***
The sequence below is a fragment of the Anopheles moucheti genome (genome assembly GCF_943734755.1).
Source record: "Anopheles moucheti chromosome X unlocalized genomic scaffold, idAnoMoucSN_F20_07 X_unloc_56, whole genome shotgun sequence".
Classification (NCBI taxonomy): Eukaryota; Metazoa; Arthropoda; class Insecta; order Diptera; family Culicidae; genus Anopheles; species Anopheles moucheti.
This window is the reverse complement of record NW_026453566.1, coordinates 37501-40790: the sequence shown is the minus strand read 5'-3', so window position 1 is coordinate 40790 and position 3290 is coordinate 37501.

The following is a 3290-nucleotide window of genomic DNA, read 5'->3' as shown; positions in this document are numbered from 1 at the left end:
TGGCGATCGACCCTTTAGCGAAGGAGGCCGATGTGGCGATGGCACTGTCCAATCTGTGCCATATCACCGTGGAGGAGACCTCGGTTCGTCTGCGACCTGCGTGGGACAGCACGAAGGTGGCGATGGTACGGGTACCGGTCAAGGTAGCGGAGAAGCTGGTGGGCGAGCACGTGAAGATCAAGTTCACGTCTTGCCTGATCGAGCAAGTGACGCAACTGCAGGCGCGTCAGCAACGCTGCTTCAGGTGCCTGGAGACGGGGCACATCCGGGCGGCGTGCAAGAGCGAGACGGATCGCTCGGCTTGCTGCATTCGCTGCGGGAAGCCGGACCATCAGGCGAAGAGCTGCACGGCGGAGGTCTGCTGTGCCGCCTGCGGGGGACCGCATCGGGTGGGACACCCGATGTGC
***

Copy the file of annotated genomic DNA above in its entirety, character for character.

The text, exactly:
The sequence below is a fragment of the Anopheles moucheti genome (genome assembly GCF_943734755.1).
Source record: "Anopheles moucheti chromosome X unlocalized genomic scaffold, idAnoMoucSN_F20_07 X_unloc_56, whole genome shotgun sequence".
Classification (NCBI taxonomy): Eukaryota; Metazoa; Arthropoda; class Insecta; order Diptera; family Culicidae; genus Anopheles; species Anopheles moucheti.
This window is the reverse complement of record NW_026453566.1, coordinates 37501-40790: the sequence shown is the minus strand read 5'-3', so window position 1 is coordinate 40790 and position 3290 is coordinate 37501.

The following is a 3290-nucleotide window of genomic DNA, read 5'->3' as shown; positions in this document are numbered from 1 at the left end:
TGGCGATCGACCCTTTAGCGAAGGAGGCCGATGTGGCGATGGCACTGTCCAATCTGTGCCATATCACCGTGGAGGAGACCTCGGTTCGTCTGCGACCTGCGTGGGACAGCACGAAGGTGGCGATGGTACGGGTACCGGTCAAGGTAGCGGAGAAGCTGGTGGGCGAGCACGTGAAGATCAAGTTCACGTCTTGCCTGATCGAGCAAGTGACGCAACTGCAGGCGCGTCAGCAACGCTGCTTCAGGTGCCTGGAGACGGGGCACATCCGGGCGGCGTGCAAGAGCGAGACGGATCGCTCGGCTTGCTGCATTCGCTGCGGGAAGCCGGACCATCAGGCGAAGAGCTGCACGGCGGAGGTCTGCTGTGCCGCCTGCGGGGGACCGCATCGGGTGGGACACCCGATGTGC